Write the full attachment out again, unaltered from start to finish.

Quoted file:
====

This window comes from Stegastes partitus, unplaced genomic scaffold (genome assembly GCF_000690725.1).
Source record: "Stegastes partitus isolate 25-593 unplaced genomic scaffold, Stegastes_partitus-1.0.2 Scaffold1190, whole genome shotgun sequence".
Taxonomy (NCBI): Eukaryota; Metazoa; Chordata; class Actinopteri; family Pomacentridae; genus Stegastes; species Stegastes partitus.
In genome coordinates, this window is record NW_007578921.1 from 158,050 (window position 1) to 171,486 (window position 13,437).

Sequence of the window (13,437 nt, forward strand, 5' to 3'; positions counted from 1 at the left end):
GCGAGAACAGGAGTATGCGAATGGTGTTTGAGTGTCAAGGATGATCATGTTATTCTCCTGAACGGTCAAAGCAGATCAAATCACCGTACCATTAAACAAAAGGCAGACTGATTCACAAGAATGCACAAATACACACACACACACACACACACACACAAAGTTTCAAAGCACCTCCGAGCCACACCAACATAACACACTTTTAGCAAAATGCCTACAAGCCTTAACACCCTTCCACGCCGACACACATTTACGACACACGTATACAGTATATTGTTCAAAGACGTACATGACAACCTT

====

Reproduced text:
This window comes from Stegastes partitus, unplaced genomic scaffold (genome assembly GCF_000690725.1).
Source record: "Stegastes partitus isolate 25-593 unplaced genomic scaffold, Stegastes_partitus-1.0.2 Scaffold1190, whole genome shotgun sequence".
Taxonomy (NCBI): Eukaryota; Metazoa; Chordata; class Actinopteri; family Pomacentridae; genus Stegastes; species Stegastes partitus.
In genome coordinates, this window is record NW_007578921.1 from 158,050 (window position 1) to 171,486 (window position 13,437).

Sequence of the window (13,437 nt, forward strand, 5' to 3'; positions counted from 1 at the left end):
GCGAGAACAGGAGTATGCGAATGGTGTTTGAGTGTCAAGGATGATCATGTTATTCTCCTGAACGGTCAAAGCAGATCAAATCACCGTACCATTAAACAAAAGGCAGACTGATTCACAAGAATGCACAAATACACACACACACACACACACACACACAAAGTTTCAAAGCACCTCCGAGCCACACCAACATAACACACTTTTAGCAAAATGCCTACAAGCCTTAACACCCTTCCACGCCGACACACATTTACGACACACGTATACAGTATATTGTTCAAAGACGTACATGACAACCTT